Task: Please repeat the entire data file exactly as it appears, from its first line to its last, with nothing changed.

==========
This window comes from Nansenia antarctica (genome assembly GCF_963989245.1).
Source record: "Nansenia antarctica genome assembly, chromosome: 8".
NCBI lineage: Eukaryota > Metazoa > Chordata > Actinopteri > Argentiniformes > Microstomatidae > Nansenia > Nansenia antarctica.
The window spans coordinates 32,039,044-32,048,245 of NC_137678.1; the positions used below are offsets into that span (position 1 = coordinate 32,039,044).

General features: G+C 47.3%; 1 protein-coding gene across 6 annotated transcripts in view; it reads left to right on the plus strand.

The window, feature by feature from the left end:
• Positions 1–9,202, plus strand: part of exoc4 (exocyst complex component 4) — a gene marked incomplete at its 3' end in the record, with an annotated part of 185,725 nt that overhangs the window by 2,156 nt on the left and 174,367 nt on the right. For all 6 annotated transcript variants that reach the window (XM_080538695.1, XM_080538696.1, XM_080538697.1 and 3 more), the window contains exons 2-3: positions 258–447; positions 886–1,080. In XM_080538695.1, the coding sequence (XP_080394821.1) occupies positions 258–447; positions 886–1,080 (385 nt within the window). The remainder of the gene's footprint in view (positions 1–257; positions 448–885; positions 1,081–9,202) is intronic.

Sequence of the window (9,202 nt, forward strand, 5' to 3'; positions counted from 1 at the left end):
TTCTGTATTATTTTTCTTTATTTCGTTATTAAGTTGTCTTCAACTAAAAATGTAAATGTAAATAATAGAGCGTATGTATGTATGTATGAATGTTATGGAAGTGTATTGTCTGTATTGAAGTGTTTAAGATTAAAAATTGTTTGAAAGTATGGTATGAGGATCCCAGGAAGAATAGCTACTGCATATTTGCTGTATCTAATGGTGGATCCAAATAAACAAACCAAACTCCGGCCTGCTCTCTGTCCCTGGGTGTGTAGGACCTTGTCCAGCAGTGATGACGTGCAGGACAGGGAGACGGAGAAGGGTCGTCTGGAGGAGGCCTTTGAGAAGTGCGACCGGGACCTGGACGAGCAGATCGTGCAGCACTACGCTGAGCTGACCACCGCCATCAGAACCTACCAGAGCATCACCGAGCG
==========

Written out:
This window comes from Nansenia antarctica (genome assembly GCF_963989245.1).
Source record: "Nansenia antarctica genome assembly, chromosome: 8".
NCBI lineage: Eukaryota > Metazoa > Chordata > Actinopteri > Argentiniformes > Microstomatidae > Nansenia > Nansenia antarctica.
The window spans coordinates 32,039,044-32,048,245 of NC_137678.1; the positions used below are offsets into that span (position 1 = coordinate 32,039,044).

General features: G+C 47.3%; 1 protein-coding gene across 6 annotated transcripts in view; it reads left to right on the plus strand.

The window, feature by feature from the left end:
• Positions 1–9,202, plus strand: part of exoc4 (exocyst complex component 4) — a gene marked incomplete at its 3' end in the record, with an annotated part of 185,725 nt that overhangs the window by 2,156 nt on the left and 174,367 nt on the right. For all 6 annotated transcript variants that reach the window (XM_080538695.1, XM_080538696.1, XM_080538697.1 and 3 more), the window contains exons 2-3: positions 258–447; positions 886–1,080. In XM_080538695.1, the coding sequence (XP_080394821.1) occupies positions 258–447; positions 886–1,080 (385 nt within the window). The remainder of the gene's footprint in view (positions 1–257; positions 448–885; positions 1,081–9,202) is intronic.

Sequence of the window (9,202 nt, forward strand, 5' to 3'; positions counted from 1 at the left end):
TTCTGTATTATTTTTCTTTATTTCGTTATTAAGTTGTCTTCAACTAAAAATGTAAATGTAAATAATAGAGCGTATGTATGTATGTATGAATGTTATGGAAGTGTATTGTCTGTATTGAAGTGTTTAAGATTAAAAATTGTTTGAAAGTATGGTATGAGGATCCCAGGAAGAATAGCTACTGCATATTTGCTGTATCTAATGGTGGATCCAAATAAACAAACCAAACTCCGGCCTGCTCTCTGTCCCTGGGTGTGTAGGACCTTGTCCAGCAGTGATGACGTGCAGGACAGGGAGACGGAGAAGGGTCGTCTGGAGGAGGCCTTTGAGAAGTGCGACCGGGACCTGGACGAGCAGATCGTGCAGCACTACGCTGAGCTGACCACCGCCATCAGAACCTACCAGAGCATCACCGAGCG